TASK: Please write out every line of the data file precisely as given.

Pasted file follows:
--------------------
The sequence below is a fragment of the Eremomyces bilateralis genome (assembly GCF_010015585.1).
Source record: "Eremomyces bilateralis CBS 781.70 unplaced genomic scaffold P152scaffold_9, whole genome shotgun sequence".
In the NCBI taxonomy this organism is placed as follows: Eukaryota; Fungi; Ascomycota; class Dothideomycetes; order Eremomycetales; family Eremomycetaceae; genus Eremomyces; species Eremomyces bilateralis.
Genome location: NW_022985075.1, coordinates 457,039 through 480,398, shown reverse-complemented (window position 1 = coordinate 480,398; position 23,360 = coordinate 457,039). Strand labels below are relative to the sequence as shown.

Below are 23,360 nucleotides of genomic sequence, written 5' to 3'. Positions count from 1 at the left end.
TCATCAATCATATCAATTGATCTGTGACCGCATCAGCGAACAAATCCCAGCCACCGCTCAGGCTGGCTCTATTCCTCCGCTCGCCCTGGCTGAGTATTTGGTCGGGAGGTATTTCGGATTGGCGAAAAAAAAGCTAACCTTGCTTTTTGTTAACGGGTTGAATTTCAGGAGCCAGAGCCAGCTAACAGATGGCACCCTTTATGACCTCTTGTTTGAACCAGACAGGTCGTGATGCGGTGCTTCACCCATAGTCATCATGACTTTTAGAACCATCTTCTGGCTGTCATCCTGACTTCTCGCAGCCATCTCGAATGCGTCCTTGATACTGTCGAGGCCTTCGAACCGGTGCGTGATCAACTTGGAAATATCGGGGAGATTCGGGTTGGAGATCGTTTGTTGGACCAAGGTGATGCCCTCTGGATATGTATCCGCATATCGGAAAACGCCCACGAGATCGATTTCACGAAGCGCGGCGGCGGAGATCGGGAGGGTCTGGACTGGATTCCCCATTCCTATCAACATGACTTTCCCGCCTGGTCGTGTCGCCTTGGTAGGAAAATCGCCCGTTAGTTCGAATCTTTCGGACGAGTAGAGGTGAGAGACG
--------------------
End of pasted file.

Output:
The sequence below is a fragment of the Eremomyces bilateralis genome (assembly GCF_010015585.1).
Source record: "Eremomyces bilateralis CBS 781.70 unplaced genomic scaffold P152scaffold_9, whole genome shotgun sequence".
In the NCBI taxonomy this organism is placed as follows: Eukaryota; Fungi; Ascomycota; class Dothideomycetes; order Eremomycetales; family Eremomycetaceae; genus Eremomyces; species Eremomyces bilateralis.
Genome location: NW_022985075.1, coordinates 457,039 through 480,398, shown reverse-complemented (window position 1 = coordinate 480,398; position 23,360 = coordinate 457,039). Strand labels below are relative to the sequence as shown.

Below are 23,360 nucleotides of genomic sequence, written 5' to 3'. Positions count from 1 at the left end.
TCATCAATCATATCAATTGATCTGTGACCGCATCAGCGAACAAATCCCAGCCACCGCTCAGGCTGGCTCTATTCCTCCGCTCGCCCTGGCTGAGTATTTGGTCGGGAGGTATTTCGGATTGGCGAAAAAAAAGCTAACCTTGCTTTTTGTTAACGGGTTGAATTTCAGGAGCCAGAGCCAGCTAACAGATGGCACCCTTTATGACCTCTTGTTTGAACCAGACAGGTCGTGATGCGGTGCTTCACCCATAGTCATCATGACTTTTAGAACCATCTTCTGGCTGTCATCCTGACTTCTCGCAGCCATCTCGAATGCGTCCTTGATACTGTCGAGGCCTTCGAACCGGTGCGTGATCAACTTGGAAATATCGGGGAGATTCGGGTTGGAGATCGTTTGTTGGACCAAGGTGATGCCCTCTGGATATGTATCCGCATATCGGAAAACGCCCACGAGATCGATTTCACGAAGCGCGGCGGCGGAGATCGGGAGGGTCTGGACTGGATTCCCCATTCCTATCAACATGACTTTCCCGCCTGGTCGTGTCGCCTTGGTAGGAAAATCGCCCGTTAGTTCGAATCTTTCGGACGAGTAGAGGTGAGAGACG